Prime virgin prices are from China’s major virgin polymer websites in Renminbi RMB. The exchange rate is 1 US dollar= Chinese Yen at 7.2524.
New York oil prices closed at $ 87.90 Friday, October 28, dropping about 1 %from the intraday high on China’s widening of its Covid-19 curbs.
The 20th National Congress of the Chinese Communist Party held on 16-20 October did not give any concrete solution to the weakening economy. As President Xi focuses on national security, including the continuation of zero Covid policy, industries are considering diverting their bases to Southeast Asian countries. General plastics PE, PE, and Styrenics are dropping up to US $ 60 per ton. Engineering plastics are under pressure due to softening demands and downstream production shutdowns resulting from poor export and domestic sales. PVC and PET continue their downward trend on increasing fears of a global recession. Situations in China remain gloomy and seem to look into a dark tunnel with no indication of how long the route is.
As China is still the most consumed country for recycled plastic materials, the market for all recycled pellets is hard hit by the weakening Renminbi. Yuan has fallen to its lowest level since 2008; market traders expect further drops in the Chinese currency. There are plenty of PET, PE, PP, ABS, and PS pellet offers in the markets as European has energy problems, and factories can only maintain part of their productions. With the US and European prime prices continuing to nosedive, recycled materials are following the footsteps of the downward movements. Recycled natural PE sells at less than $900 per ton, natural PP pellets at $ 800, and natural PET pellets at $700. These are examples of the market in China; some recyclers manage to sell to the US, Europe, and Asian brand owners as recycled content can achieve a lot better prices as the concept of using recycled materials are for environmental sustainability purposes.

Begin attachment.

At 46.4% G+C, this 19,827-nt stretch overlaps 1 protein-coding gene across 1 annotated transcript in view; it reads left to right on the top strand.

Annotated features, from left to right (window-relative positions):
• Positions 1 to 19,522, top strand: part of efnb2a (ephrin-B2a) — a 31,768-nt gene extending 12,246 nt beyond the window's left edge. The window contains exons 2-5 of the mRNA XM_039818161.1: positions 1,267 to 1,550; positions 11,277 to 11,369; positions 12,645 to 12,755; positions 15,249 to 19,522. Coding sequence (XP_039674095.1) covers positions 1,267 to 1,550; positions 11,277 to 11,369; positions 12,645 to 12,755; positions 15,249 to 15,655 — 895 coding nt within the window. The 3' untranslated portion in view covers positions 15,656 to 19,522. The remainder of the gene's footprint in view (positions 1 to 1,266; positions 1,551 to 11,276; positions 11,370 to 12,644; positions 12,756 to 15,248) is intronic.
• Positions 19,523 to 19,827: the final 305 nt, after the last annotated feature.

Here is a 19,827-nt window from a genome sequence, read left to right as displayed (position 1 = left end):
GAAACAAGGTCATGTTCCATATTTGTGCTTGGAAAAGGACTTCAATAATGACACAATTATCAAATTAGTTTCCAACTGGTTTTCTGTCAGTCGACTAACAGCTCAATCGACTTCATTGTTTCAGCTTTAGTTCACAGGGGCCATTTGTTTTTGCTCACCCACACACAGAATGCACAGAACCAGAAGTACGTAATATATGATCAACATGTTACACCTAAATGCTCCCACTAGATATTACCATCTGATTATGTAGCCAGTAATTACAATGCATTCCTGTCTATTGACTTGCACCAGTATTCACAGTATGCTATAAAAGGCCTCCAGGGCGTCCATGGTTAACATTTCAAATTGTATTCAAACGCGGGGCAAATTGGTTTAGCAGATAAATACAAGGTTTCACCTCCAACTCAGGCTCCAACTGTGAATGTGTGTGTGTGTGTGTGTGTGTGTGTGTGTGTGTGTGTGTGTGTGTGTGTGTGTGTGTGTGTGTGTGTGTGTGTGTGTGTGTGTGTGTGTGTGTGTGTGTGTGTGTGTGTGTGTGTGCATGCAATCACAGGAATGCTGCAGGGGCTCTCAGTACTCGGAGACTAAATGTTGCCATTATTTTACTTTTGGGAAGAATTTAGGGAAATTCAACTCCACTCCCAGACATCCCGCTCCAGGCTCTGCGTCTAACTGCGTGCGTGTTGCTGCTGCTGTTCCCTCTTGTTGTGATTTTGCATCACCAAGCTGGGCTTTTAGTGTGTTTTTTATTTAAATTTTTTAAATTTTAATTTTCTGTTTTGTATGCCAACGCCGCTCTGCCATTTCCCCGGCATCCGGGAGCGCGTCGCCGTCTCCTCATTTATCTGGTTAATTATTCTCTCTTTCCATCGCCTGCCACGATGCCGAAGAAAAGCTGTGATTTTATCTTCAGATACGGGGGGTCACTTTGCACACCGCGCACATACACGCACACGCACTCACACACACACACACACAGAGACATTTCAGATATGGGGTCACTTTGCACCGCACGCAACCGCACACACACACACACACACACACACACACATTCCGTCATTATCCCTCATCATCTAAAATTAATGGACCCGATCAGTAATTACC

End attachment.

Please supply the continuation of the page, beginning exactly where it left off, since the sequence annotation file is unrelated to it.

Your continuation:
There are disconnects between buying and selling prices. European and the US scrap plastics sell at lower prices, and recyclers in India and Asian countries are reluctant to purchase them as markets are worsening and the global economic outlook is uncertain. Chinese recyclers in Southeast Asian countries have started to plan their production and sales disruptions for the upcoming Chinese New Year; Indian customers want to see if prices have hit bottom. Fewer deals are closed during this period.
As we advance, it is very challenging for the recycling industry. Most people believed there would be pent-up demand after the pandemic, from prime virgin materials to scrap materials; they were either overbought or oversold. Today, what we see are geopolitical situations, inflation, and energy crises impacting our industry.